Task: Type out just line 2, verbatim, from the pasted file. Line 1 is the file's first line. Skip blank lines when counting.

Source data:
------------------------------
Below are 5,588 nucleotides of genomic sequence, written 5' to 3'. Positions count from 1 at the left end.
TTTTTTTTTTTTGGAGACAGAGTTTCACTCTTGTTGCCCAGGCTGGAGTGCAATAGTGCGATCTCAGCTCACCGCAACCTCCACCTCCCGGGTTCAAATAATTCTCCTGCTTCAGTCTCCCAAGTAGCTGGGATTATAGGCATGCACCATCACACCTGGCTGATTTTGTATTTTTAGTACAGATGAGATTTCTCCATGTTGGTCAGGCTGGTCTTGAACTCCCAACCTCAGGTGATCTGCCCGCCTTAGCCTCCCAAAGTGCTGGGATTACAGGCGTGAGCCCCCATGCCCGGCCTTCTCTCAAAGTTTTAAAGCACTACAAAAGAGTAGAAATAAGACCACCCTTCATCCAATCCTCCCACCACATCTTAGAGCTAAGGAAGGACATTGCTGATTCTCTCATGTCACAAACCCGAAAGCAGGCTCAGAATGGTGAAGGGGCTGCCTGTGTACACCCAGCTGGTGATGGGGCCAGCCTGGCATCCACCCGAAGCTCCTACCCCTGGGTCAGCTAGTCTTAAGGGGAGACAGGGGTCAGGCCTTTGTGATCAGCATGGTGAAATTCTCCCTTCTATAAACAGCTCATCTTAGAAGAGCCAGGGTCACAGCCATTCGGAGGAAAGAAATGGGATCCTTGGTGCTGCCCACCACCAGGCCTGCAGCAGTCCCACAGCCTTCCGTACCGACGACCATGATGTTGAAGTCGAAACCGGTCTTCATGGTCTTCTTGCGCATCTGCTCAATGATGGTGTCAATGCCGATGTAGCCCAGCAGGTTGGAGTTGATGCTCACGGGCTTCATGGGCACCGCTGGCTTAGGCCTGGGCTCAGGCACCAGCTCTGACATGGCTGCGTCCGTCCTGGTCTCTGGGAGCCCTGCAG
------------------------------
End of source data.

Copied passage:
TTTTTTTTTTTTGGAGACAGAGTTTCACTCTTGTTGCCCAGGCTGGAGTGCAATAGTGCGATCTCAGCTCACCGCAACCTCCACCTCCCGGGTTCAAATAATTCTCCTGCTTCAGTCTCCCAAGTAGCTGGGATTATAGGCATGCACCATCACACCTGGCTGATTTTGTATTTTTAGTACAGATGAGATTTCTCCATGTTGGTCAGGCTGGTCTTGAACTCCCAACCTCAGGTGATCTGCCCGCCTTAGCCTCCCAAAGTGCTGGGATTACAGGCGTGAGCCCCCATGCCCGGCCTTCTCTCAAAGTTTTAAAGCACTACAAAAGAGTAGAAATAAGACCACCCTTCATCCAATCCTCCCACCACATCTTAGAGCTAAGGAAGGACATTGCTGATTCTCTCATGTCACAAACCCGAAAGCAGGCTCAGAATGGTGAAGGGGCTGCCTGTGTACACCCAGCTGGTGATGGGGCCAGCCTGGCATCCACCCGAAGCTCCTACCCCTGGGTCAGCTAGTCTTAAGGGGAGACAGGGGTCAGGCCTTTGTGATCAGCATGGTGAAATTCTCCCTTCTATAAACAGCTCATCTTAGAAGAGCCAGGGTCACAGCCATTCGGAGGAAAGAAATGGGATCCTTGGTGCTGCCCACCACCAGGCCTGCAGCAGTCCCACAGCCTTCCGTACCGACGACCATGATGTTGAAGTCGAAACCGGTCTTCATGGTCTTCTTGCGCATCTGCTCAATGATGGTGTCAATGCCGATGTAGCCCAGCAGGTTGGAGTTGATGCTCACGGGCTTCATGGGCACCGCTGGCTTAGGCCTGGGCTCAGGCACCAGCTCTGACATGGCTGCGTCCGTCCTGGTCTCTGGGAGCCCTGCAG